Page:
HoA: Herschel, Bode, and the Origin of the Flamsteed Numbers, by Dr Wolfgang Steinicke
It was a pleasure to welcome Dr Wolfgang Steinicke to give us the second talk in the History of Astronomy series for this term. Wolfgang is an eminent speaker, with extensive research interests in the Herschel’s, Flamsteed and Edmund Halley.
The story of how we began cataloguing stars goes back a long way, and involved some prominent names, but unlike some of today’s astronomers, little collaboration, and much rivalry!
John Flamsteed, the first astronomer royal, meticulously catalogued 3500 stars between 1689-1700. He was a bit of pedant and kept them hidden, and didn’t publish, they were kept under seal at the Royal Observatory in Greenwich.
In 1721, Isaac Newton, the then president of the Royal Society, and Edmund Halley, the second Astronomer Royal, found his data, and published a pirated copy of a star catalogue using Flamsteed’s numbers.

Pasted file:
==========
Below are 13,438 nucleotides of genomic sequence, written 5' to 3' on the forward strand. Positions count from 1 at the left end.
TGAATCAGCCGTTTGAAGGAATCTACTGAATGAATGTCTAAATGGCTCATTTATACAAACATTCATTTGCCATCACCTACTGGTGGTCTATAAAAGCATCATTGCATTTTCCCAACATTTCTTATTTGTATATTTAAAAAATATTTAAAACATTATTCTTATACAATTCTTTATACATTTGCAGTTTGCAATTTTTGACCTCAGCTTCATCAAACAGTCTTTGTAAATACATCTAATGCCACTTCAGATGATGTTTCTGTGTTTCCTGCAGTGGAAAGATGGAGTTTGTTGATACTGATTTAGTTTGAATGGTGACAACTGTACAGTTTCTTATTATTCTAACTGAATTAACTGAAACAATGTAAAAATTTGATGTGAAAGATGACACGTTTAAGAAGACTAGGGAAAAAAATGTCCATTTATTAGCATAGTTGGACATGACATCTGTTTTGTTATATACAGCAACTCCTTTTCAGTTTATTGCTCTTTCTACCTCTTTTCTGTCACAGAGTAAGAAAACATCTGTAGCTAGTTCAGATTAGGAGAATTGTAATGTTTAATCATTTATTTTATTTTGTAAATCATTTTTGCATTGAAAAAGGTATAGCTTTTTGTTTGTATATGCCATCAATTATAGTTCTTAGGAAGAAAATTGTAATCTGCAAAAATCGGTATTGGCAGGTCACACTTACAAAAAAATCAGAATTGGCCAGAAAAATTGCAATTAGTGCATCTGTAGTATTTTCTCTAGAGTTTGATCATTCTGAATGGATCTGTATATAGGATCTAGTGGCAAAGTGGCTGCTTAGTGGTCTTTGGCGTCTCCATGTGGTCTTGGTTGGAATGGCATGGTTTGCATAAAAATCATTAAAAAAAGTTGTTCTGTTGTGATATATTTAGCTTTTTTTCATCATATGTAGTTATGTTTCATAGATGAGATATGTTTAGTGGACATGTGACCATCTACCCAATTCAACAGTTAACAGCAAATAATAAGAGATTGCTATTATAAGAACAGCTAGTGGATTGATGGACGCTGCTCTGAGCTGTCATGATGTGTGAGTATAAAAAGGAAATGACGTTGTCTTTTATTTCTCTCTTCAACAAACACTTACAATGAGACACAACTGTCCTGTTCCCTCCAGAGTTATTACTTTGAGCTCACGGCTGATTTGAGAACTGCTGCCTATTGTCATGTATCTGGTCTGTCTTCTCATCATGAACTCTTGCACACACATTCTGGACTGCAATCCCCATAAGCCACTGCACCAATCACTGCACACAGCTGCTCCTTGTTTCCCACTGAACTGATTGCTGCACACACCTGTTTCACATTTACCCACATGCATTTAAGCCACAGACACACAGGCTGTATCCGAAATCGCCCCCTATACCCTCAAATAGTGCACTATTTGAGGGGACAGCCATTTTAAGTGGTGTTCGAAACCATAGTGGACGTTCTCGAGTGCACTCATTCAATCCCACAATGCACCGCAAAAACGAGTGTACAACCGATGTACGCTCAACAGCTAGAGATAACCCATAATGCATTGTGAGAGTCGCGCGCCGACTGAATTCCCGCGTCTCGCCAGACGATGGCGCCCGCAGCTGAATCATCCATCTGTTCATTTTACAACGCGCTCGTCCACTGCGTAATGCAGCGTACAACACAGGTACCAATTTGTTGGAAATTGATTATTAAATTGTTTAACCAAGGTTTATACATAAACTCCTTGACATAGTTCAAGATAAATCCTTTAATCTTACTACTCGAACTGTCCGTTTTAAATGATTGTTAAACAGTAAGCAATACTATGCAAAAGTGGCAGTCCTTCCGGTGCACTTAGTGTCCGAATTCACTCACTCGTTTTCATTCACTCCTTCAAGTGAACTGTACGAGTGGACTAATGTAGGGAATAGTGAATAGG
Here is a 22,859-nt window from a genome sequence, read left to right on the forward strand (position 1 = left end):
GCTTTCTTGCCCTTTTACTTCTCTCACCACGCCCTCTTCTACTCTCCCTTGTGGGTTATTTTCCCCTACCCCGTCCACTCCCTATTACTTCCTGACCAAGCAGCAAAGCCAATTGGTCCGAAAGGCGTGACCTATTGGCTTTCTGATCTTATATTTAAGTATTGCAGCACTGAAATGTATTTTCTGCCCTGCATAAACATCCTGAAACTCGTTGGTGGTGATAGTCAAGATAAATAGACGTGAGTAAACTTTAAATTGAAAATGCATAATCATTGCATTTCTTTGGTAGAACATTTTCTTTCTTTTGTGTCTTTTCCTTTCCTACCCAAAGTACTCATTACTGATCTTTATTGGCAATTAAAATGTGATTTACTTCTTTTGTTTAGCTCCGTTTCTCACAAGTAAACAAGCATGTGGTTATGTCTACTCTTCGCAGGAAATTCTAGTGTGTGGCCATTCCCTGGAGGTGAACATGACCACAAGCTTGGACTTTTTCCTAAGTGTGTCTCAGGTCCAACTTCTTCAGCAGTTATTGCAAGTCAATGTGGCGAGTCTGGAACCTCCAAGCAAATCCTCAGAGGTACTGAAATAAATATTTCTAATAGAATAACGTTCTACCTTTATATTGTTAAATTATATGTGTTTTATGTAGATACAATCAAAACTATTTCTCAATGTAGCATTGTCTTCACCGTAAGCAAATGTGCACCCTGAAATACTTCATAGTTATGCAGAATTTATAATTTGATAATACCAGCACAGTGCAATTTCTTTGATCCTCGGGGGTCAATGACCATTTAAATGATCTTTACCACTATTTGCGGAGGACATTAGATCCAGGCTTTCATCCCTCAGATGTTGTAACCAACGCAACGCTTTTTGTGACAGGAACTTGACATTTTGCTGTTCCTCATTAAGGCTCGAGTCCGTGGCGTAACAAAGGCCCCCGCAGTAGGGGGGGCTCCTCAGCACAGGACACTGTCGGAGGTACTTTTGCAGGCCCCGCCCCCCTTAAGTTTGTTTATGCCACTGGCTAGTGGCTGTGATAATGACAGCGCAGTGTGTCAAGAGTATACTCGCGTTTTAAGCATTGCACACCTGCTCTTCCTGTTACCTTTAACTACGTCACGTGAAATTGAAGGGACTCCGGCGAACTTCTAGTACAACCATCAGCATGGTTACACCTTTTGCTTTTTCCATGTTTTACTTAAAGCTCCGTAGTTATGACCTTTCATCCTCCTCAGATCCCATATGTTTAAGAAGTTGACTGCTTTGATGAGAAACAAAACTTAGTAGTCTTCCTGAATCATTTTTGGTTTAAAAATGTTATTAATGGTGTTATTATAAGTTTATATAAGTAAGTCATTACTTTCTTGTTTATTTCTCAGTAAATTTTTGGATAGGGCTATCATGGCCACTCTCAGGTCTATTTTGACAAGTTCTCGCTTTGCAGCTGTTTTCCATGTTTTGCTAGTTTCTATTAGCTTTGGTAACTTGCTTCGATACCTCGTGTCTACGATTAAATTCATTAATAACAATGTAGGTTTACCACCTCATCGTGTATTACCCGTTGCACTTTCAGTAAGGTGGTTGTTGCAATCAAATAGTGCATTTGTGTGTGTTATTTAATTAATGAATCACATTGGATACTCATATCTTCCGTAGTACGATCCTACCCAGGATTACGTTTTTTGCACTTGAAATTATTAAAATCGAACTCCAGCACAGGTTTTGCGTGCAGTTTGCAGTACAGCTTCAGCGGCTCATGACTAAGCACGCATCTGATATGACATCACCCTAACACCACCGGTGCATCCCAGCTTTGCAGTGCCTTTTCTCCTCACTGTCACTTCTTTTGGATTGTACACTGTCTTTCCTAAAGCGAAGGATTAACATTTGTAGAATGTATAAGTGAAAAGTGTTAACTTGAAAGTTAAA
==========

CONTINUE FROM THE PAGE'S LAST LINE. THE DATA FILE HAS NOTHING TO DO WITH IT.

400 copies were printed, and 100 sold.
It appears that Flamsteed was furious and bought the remaining copies and destroyed them, keeping one. He is quoted as saying: “If Sir I.N. would be sensible of it, I have done both him and Dr Halley a great kindness.”
In 1725 Flamsteed’s catalogue Historia Coelestis Britannica was published posthumously, and edited by his wife, Margaret. It listed 2,935 stars to a much greater accuracy than any previous work.
If you would like to hear more about this fascinating story, please see the video recording of the talk on our website.
Don’t miss our next talk in this series “The Story of the Herschel’s”, on November 23rd.